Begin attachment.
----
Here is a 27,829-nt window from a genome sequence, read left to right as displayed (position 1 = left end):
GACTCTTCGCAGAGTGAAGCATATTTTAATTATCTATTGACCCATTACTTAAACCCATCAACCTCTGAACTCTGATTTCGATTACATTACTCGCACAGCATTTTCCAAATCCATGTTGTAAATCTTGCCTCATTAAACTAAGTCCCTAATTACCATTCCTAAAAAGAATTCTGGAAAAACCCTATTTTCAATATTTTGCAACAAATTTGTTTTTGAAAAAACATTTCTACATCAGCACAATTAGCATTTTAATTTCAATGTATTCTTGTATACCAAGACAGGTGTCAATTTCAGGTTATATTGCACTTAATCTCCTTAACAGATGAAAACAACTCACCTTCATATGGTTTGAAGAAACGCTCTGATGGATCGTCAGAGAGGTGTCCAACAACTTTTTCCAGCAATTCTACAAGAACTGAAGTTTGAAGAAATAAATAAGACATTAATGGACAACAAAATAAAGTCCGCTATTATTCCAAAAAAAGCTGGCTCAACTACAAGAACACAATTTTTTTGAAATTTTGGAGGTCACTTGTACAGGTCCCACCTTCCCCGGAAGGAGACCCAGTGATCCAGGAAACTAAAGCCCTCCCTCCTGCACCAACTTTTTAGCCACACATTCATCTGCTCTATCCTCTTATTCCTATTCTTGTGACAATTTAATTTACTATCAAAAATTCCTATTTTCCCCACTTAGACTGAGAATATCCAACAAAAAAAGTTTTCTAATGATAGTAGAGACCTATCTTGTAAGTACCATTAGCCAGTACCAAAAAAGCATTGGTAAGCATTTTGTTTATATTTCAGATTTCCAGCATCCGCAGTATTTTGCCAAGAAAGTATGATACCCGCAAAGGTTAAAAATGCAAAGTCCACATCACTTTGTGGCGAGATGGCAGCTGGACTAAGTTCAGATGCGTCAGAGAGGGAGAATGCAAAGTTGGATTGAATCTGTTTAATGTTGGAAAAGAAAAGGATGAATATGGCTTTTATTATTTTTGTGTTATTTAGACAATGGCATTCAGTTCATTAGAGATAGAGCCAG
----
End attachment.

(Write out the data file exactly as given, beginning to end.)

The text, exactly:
Here is a 27,829-nt window from a genome sequence, read left to right as displayed (position 1 = left end):
GACTCTTCGCAGAGTGAAGCATATTTTAATTATCTATTGACCCATTACTTAAACCCATCAACCTCTGAACTCTGATTTCGATTACATTACTCGCACAGCATTTTCCAAATCCATGTTGTAAATCTTGCCTCATTAAACTAAGTCCCTAATTACCATTCCTAAAAAGAATTCTGGAAAAACCCTATTTTCAATATTTTGCAACAAATTTGTTTTTGAAAAAACATTTCTACATCAGCACAATTAGCATTTTAATTTCAATGTATTCTTGTATACCAAGACAGGTGTCAATTTCAGGTTATATTGCACTTAATCTCCTTAACAGATGAAAACAACTCACCTTCATATGGTTTGAAGAAACGCTCTGATGGATCGTCAGAGAGGTGTCCAACAACTTTTTCCAGCAATTCTACAAGAACTGAAGTTTGAAGAAATAAATAAGACATTAATGGACAACAAAATAAAGTCCGCTATTATTCCAAAAAAAGCTGGCTCAACTACAAGAACACAATTTTTTTGAAATTTTGGAGGTCACTTGTACAGGTCCCACCTTCCCCGGAAGGAGACCCAGTGATCCAGGAAACTAAAGCCCTCCCTCCTGCACCAACTTTTTAGCCACACATTCATCTGCTCTATCCTCTTATTCCTATTCTTGTGACAATTTAATTTACTATCAAAAATTCCTATTTTCCCCACTTAGACTGAGAATATCCAACAAAAAAAGTTTTCTAATGATAGTAGAGACCTATCTTGTAAGTACCATTAGCCAGTACCAAAAAAGCATTGGTAAGCATTTTGTTTATATTTCAGATTTCCAGCATCCGCAGTATTTTGCCAAGAAAGTATGATACCCGCAAAGGTTAAAAATGCAAAGTCCACATCACTTTGTGGCGAGATGGCAGCTGGACTAAGTTCAGATGCGTCAGAGAGGGAGAATGCAAAGTTGGATTGAATCTGTTTAATGTTGGAAAAGAAAAGGATGAATATGGCTTTTATTATTTTTGTGTTATTTAGACAATGGCATTCAGTTCATTAGAGATAGAGCCAG